In November 2020, ASEAN nations, China, Japan, South Korea, Australia and New Zealand signed the Regional Comprehensive Economic Partnership (RCEP), the world’s largest free trade agreement covering around one third of the world’s GDP.
The parties – which include both emerging and established Asian economies – will benefit from lower tariffs, provisions on intellectual property and professional services and a new ‘rules of origin’ that will mitigate tariffs applied to products containing parts from different countries.
While the RCEP has been commended for demonstrating the utility and potential of ASEAN diplomacy, some experts have argued that the free trade agreement does not meet the high standards of other trade deals such as the Comprehensive and Progressive Agreement for Trans-Pacific Partnership (CPTPP) and note the absence of provisions on labour and state-owned enterprises. How far-reaching is the agreement and in what contexts should its potential be assessed?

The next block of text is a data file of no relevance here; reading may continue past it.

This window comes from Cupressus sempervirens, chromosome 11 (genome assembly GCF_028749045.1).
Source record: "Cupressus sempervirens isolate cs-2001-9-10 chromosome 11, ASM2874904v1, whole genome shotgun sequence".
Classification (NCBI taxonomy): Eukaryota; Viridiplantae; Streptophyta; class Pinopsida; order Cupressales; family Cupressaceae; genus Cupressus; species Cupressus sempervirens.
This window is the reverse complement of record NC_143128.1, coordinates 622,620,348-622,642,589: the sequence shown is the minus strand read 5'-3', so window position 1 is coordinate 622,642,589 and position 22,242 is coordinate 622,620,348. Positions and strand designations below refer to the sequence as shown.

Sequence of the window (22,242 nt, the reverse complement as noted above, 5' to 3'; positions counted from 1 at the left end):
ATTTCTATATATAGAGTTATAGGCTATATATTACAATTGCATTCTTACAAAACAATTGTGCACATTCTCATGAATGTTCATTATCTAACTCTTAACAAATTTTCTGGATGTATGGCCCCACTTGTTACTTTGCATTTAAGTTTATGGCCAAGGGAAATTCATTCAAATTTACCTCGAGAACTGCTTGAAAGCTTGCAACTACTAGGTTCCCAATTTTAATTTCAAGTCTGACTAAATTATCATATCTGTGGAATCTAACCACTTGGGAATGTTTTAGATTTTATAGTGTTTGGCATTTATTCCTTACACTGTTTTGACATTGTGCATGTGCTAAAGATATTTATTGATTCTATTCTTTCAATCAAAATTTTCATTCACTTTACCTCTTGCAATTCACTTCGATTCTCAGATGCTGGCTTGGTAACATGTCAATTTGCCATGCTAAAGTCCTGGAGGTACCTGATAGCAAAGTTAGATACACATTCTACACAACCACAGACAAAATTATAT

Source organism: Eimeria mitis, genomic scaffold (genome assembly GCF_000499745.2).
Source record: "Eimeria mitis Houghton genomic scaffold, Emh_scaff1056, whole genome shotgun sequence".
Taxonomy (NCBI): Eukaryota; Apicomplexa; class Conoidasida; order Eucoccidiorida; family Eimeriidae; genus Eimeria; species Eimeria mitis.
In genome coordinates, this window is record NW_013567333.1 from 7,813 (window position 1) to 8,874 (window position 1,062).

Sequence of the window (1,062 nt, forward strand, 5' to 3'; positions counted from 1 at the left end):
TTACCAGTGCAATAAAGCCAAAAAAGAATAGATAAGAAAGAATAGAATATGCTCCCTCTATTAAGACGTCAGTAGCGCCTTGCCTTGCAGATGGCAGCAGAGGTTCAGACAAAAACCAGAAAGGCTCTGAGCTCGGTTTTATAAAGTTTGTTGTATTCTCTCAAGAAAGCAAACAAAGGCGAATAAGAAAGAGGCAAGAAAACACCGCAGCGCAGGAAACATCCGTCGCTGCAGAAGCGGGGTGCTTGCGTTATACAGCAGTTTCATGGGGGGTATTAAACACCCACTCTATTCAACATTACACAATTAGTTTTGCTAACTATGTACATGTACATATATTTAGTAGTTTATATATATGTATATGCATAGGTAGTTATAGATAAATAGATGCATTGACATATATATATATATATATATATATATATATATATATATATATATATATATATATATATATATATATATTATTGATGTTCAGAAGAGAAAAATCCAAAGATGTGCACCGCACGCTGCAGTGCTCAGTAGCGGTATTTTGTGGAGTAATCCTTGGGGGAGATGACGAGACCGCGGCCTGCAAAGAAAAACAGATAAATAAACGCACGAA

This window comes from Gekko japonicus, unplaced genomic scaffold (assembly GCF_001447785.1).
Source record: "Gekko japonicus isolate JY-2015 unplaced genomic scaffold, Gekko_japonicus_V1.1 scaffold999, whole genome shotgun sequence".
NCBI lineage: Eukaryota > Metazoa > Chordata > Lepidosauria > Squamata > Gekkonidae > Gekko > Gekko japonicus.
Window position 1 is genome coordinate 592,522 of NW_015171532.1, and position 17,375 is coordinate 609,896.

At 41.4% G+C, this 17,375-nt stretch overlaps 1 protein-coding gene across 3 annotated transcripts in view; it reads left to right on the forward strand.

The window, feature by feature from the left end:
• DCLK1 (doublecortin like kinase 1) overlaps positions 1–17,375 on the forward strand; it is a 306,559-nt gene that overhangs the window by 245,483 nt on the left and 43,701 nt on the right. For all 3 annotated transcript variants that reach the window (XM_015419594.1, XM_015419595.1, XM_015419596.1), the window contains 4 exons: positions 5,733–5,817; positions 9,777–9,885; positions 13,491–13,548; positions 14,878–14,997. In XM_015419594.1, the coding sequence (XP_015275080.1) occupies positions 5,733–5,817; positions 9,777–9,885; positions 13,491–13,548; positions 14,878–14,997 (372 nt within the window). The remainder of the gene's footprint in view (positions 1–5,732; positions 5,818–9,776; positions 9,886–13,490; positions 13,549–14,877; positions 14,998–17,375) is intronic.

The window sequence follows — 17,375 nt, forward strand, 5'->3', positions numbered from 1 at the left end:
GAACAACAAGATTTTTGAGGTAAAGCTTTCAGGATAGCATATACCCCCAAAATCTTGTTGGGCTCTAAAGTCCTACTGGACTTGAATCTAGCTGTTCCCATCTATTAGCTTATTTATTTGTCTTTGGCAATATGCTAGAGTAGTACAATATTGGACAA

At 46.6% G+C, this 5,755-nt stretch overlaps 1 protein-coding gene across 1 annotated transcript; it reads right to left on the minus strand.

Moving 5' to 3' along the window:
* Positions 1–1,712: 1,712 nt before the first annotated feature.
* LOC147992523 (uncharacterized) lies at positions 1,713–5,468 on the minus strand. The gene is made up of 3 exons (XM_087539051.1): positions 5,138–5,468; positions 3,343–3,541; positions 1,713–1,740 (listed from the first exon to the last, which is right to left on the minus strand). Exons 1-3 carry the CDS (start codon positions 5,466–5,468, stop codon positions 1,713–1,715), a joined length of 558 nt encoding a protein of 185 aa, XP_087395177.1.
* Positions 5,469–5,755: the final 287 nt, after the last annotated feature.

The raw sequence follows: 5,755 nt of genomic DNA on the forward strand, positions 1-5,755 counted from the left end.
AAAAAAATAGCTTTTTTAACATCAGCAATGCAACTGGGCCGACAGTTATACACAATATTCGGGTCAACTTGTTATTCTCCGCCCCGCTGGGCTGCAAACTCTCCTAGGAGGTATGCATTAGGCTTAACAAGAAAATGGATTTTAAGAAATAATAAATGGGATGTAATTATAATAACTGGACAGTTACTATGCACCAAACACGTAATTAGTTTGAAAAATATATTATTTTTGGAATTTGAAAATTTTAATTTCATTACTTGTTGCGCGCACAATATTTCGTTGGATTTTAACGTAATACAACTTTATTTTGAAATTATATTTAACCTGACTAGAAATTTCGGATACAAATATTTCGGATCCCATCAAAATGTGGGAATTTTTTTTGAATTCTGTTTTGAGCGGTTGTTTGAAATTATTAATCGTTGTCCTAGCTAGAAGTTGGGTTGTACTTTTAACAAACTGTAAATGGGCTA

In this webinar, the panel outline the provisions of the RCEP and discuss how it might affect economies in the region:
What are the political dimensions of the RCEP?
Which aspect of the RCEP is likely to have the largest impact on the region’s relationship with other economic powers and blocs?
And what does the RCEP mean for the balance of economic power globally?
As with all member events, questions from the audience drive the conversation.